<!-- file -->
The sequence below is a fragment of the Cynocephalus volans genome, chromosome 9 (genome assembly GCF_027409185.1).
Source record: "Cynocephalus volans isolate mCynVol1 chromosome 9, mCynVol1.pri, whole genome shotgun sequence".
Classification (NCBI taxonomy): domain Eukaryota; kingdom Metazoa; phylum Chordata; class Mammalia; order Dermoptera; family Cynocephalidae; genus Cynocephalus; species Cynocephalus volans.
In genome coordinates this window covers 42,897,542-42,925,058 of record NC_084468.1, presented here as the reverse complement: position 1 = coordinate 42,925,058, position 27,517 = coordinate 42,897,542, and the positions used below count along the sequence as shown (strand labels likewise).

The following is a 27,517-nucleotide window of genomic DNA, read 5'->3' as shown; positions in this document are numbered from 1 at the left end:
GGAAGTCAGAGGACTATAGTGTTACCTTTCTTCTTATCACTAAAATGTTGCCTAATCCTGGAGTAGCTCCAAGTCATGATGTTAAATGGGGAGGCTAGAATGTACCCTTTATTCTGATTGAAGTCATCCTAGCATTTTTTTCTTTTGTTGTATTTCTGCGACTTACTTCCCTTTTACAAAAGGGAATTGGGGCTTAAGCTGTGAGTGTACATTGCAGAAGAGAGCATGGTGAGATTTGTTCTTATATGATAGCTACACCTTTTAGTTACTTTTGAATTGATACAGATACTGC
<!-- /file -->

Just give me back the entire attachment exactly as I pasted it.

The sequence below is a fragment of the Cynocephalus volans genome, chromosome 9 (genome assembly GCF_027409185.1).
Source record: "Cynocephalus volans isolate mCynVol1 chromosome 9, mCynVol1.pri, whole genome shotgun sequence".
Classification (NCBI taxonomy): domain Eukaryota; kingdom Metazoa; phylum Chordata; class Mammalia; order Dermoptera; family Cynocephalidae; genus Cynocephalus; species Cynocephalus volans.
In genome coordinates this window covers 42,897,542-42,925,058 of record NC_084468.1, presented here as the reverse complement: position 1 = coordinate 42,925,058, position 27,517 = coordinate 42,897,542, and the positions used below count along the sequence as shown (strand labels likewise).

The following is a 27,517-nucleotide window of genomic DNA, read 5'->3' as shown; positions in this document are numbered from 1 at the left end:
GGAAGTCAGAGGACTATAGTGTTACCTTTCTTCTTATCACTAAAATGTTGCCTAATCCTGGAGTAGCTCCAAGTCATGATGTTAAATGGGGAGGCTAGAATGTACCCTTTATTCTGATTGAAGTCATCCTAGCATTTTTTTCTTTTGTTGTATTTCTGCGACTTACTTCCCTTTTACAAAAGGGAATTGGGGCTTAAGCTGTGAGTGTACATTGCAGAAGAGAGCATGGTGAGATTTGTTCTTATATGATAGCTACACCTTTTAGTTACTTTTGAATTGATACAGATACTGC